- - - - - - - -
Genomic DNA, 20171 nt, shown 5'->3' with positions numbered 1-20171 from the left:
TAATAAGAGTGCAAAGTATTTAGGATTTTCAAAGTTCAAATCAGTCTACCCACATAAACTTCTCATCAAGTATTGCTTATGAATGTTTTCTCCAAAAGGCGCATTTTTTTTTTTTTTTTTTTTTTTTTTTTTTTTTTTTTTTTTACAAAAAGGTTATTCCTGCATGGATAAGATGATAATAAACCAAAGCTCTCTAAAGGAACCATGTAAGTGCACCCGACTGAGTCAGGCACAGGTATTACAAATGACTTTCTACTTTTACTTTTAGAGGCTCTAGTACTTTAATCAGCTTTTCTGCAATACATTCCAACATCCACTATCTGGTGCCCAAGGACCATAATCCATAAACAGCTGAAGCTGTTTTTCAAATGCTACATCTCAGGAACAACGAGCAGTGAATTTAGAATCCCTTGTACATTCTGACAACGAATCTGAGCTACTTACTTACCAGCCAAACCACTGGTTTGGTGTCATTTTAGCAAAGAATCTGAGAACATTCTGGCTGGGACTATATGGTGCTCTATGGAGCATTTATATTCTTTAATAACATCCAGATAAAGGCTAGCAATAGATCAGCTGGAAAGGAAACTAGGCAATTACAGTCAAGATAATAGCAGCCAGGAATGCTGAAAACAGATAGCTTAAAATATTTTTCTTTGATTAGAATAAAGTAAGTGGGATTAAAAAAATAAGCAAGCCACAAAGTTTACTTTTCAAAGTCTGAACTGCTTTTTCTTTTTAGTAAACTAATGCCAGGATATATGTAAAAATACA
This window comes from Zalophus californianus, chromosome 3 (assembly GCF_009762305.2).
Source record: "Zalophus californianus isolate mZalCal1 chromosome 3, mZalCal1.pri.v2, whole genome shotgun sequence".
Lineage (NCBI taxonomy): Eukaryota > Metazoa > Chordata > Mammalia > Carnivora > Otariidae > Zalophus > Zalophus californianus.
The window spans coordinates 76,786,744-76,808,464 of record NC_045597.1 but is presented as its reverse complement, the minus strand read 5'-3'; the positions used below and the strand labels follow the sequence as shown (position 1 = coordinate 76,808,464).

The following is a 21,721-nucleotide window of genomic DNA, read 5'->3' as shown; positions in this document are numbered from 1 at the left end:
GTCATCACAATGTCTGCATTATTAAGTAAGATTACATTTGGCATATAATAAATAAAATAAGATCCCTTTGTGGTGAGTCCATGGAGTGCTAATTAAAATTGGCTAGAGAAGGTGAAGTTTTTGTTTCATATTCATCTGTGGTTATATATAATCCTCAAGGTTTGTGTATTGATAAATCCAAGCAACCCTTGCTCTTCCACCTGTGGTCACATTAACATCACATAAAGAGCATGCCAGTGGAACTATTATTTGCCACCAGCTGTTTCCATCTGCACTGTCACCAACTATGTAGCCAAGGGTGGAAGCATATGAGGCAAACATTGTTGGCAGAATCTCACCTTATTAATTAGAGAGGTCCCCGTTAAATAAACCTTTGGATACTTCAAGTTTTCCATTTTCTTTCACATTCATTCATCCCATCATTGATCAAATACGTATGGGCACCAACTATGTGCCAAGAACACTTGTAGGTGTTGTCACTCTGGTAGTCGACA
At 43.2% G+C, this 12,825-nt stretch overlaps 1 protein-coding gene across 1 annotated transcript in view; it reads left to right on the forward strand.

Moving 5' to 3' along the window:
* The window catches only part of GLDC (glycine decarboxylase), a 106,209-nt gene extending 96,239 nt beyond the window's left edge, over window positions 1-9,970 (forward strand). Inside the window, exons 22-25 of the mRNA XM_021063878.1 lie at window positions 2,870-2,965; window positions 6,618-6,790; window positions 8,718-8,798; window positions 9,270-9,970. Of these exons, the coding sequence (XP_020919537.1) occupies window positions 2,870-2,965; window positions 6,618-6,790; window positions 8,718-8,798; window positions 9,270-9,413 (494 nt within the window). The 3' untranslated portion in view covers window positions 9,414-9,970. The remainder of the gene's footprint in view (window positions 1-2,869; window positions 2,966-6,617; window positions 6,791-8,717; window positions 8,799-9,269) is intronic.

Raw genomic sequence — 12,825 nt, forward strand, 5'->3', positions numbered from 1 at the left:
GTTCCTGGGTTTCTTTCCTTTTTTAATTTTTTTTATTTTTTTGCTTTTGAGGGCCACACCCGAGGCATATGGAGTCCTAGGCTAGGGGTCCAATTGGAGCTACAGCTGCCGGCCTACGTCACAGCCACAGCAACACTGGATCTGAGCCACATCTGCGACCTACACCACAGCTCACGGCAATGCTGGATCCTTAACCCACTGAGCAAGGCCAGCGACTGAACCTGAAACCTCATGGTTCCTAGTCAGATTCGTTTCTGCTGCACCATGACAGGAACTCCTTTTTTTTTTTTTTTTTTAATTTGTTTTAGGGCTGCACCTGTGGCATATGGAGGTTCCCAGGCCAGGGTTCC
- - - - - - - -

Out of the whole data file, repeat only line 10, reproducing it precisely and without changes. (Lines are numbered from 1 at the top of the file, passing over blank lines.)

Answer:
Moving 5' to 3' along the window: